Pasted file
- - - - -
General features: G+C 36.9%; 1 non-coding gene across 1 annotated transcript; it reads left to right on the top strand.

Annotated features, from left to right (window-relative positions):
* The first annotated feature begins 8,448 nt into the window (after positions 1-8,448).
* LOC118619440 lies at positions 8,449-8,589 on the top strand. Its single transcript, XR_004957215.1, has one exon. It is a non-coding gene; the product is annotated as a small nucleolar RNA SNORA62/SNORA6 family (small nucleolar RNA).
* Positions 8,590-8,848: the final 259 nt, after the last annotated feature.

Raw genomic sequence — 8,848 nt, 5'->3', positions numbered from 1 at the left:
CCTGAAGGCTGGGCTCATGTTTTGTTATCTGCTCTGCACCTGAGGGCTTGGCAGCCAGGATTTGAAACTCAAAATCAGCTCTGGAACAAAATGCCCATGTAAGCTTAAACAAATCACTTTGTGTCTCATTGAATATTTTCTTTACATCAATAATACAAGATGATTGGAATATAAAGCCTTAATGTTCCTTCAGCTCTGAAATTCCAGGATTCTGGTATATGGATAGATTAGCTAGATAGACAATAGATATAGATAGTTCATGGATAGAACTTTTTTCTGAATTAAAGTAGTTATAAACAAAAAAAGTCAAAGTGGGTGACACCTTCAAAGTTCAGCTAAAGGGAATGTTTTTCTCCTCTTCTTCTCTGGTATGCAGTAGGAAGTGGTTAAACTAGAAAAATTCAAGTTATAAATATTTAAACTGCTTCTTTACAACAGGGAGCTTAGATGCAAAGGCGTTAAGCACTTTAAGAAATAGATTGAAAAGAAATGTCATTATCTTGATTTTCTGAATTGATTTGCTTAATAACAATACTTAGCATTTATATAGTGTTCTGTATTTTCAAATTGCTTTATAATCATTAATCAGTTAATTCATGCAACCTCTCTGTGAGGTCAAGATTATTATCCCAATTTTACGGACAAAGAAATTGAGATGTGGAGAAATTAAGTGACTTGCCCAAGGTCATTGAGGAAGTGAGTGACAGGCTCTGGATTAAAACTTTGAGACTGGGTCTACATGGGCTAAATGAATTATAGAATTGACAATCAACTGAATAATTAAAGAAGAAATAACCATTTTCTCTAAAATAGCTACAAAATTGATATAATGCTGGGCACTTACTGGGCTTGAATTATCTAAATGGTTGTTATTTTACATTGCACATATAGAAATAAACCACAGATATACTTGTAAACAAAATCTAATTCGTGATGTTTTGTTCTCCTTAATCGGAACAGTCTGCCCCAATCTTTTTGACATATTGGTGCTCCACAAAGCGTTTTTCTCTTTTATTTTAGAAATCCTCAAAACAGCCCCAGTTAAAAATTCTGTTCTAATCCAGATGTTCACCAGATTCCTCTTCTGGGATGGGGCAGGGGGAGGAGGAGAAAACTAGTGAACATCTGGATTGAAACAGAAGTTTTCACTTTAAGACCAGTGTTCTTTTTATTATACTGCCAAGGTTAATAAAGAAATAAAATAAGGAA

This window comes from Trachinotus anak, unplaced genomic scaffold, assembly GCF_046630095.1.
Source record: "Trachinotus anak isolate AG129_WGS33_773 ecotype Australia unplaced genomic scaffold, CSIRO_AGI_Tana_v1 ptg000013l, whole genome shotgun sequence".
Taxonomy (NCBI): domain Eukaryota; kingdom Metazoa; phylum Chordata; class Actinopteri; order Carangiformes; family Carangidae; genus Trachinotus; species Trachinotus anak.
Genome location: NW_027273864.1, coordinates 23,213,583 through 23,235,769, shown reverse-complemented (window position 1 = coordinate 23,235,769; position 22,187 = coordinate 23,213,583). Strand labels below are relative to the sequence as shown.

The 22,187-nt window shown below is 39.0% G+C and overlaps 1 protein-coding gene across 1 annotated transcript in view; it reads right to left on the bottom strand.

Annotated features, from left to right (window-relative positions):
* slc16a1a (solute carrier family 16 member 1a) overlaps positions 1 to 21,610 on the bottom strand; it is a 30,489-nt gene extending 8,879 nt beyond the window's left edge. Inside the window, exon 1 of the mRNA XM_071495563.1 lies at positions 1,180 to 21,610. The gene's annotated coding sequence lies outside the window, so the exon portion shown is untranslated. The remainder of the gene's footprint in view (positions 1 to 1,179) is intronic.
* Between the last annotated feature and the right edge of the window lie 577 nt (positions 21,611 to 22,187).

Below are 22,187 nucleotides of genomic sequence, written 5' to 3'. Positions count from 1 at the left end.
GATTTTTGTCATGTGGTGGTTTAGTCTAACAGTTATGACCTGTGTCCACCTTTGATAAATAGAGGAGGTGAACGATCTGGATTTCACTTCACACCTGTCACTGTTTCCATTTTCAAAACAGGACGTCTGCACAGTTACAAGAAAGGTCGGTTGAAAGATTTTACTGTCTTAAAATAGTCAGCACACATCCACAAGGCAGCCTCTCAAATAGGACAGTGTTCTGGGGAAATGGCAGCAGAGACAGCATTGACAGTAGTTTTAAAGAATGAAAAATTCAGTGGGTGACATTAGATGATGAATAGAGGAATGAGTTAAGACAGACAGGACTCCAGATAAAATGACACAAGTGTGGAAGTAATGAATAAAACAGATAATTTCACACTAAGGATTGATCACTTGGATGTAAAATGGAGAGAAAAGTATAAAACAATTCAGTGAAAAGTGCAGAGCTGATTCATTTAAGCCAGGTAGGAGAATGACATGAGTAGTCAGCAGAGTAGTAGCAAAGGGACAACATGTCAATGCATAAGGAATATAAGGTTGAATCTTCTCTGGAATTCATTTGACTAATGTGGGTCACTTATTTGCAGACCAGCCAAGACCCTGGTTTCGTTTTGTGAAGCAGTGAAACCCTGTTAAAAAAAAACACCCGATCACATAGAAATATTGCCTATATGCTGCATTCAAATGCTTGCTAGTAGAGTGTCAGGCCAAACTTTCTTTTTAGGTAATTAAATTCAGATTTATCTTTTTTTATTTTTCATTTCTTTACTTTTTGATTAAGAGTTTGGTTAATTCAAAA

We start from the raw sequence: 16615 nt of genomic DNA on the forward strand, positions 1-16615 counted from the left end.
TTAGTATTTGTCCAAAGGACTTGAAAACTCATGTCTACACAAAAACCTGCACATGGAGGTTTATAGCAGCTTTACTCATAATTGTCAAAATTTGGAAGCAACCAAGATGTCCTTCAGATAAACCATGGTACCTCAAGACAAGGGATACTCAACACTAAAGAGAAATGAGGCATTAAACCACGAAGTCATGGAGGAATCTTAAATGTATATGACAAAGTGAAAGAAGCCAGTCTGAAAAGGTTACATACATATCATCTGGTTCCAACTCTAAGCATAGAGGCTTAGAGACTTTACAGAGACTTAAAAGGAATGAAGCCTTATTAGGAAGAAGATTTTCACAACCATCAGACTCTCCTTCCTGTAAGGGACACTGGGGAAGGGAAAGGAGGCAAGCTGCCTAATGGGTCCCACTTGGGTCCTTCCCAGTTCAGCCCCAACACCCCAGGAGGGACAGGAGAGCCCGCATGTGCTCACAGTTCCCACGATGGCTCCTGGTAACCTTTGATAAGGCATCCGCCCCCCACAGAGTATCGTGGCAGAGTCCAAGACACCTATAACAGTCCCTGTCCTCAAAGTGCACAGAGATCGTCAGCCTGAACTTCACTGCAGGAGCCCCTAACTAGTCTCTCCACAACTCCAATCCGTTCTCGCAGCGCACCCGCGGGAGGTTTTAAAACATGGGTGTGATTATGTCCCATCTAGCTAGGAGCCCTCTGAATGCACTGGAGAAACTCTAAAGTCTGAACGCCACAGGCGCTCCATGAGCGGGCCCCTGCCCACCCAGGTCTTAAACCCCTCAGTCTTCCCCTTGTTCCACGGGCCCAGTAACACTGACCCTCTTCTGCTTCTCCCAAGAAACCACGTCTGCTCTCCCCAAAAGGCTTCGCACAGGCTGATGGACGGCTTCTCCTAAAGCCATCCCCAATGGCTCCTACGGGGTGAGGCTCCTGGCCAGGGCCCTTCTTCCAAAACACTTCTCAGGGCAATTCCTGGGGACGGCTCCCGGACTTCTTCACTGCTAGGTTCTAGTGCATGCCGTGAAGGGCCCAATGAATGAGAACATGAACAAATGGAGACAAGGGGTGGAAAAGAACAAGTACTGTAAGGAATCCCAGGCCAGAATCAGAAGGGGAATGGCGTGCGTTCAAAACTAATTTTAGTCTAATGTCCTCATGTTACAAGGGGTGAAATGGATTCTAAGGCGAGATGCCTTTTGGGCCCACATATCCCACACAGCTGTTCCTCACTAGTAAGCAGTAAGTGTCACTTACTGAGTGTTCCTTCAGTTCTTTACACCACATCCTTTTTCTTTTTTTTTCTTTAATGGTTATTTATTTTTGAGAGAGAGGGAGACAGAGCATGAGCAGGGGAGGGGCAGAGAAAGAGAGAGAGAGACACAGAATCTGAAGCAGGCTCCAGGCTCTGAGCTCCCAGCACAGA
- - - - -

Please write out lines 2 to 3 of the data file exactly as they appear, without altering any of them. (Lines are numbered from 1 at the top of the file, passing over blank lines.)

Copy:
Annotated features, from left to right (window-relative positions):
* The first annotated feature begins 8,448 nt into the window (after positions 1-8,448).